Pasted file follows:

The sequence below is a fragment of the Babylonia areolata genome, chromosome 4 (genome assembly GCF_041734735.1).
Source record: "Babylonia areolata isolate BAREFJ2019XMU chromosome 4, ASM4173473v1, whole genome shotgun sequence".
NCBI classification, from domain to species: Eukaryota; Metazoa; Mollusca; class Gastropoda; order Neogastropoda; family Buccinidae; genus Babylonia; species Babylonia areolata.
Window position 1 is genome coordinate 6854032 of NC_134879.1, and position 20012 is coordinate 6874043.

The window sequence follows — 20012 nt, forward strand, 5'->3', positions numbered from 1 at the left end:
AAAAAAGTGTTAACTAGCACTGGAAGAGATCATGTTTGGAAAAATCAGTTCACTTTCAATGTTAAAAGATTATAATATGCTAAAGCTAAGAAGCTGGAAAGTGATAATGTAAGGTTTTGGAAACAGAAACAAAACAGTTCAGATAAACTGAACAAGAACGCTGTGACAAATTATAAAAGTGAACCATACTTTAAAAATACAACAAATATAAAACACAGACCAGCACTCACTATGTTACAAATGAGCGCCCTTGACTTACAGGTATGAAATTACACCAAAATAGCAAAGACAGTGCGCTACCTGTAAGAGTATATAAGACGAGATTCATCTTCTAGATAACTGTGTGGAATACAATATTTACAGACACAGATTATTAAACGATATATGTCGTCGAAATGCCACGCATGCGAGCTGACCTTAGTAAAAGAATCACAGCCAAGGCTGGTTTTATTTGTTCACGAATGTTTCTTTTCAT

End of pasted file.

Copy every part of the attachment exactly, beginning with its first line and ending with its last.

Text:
The sequence below is a fragment of the Babylonia areolata genome, chromosome 4 (genome assembly GCF_041734735.1).
Source record: "Babylonia areolata isolate BAREFJ2019XMU chromosome 4, ASM4173473v1, whole genome shotgun sequence".
NCBI classification, from domain to species: Eukaryota; Metazoa; Mollusca; class Gastropoda; order Neogastropoda; family Buccinidae; genus Babylonia; species Babylonia areolata.
Window position 1 is genome coordinate 6854032 of NC_134879.1, and position 20012 is coordinate 6874043.

The window sequence follows — 20012 nt, forward strand, 5'->3', positions numbered from 1 at the left end:
AAAAAAGTGTTAACTAGCACTGGAAGAGATCATGTTTGGAAAAATCAGTTCACTTTCAATGTTAAAAGATTATAATATGCTAAAGCTAAGAAGCTGGAAAGTGATAATGTAAGGTTTTGGAAACAGAAACAAAACAGTTCAGATAAACTGAACAAGAACGCTGTGACAAATTATAAAAGTGAACCATACTTTAAAAATACAACAAATATAAAACACAGACCAGCACTCACTATGTTACAAATGAGCGCCCTTGACTTACAGGTATGAAATTACACCAAAATAGCAAAGACAGTGCGCTACCTGTAAGAGTATATAAGACGAGATTCATCTTCTAGATAACTGTGTGGAATACAATATTTACAGACACAGATTATTAAACGATATATGTCGTCGAAATGCCACGCATGCGAGCTGACCTTAGTAAAAGAATCACAGCCAAGGCTGGTTTTATTTGTTCACGAATGTTTCTTTTCAT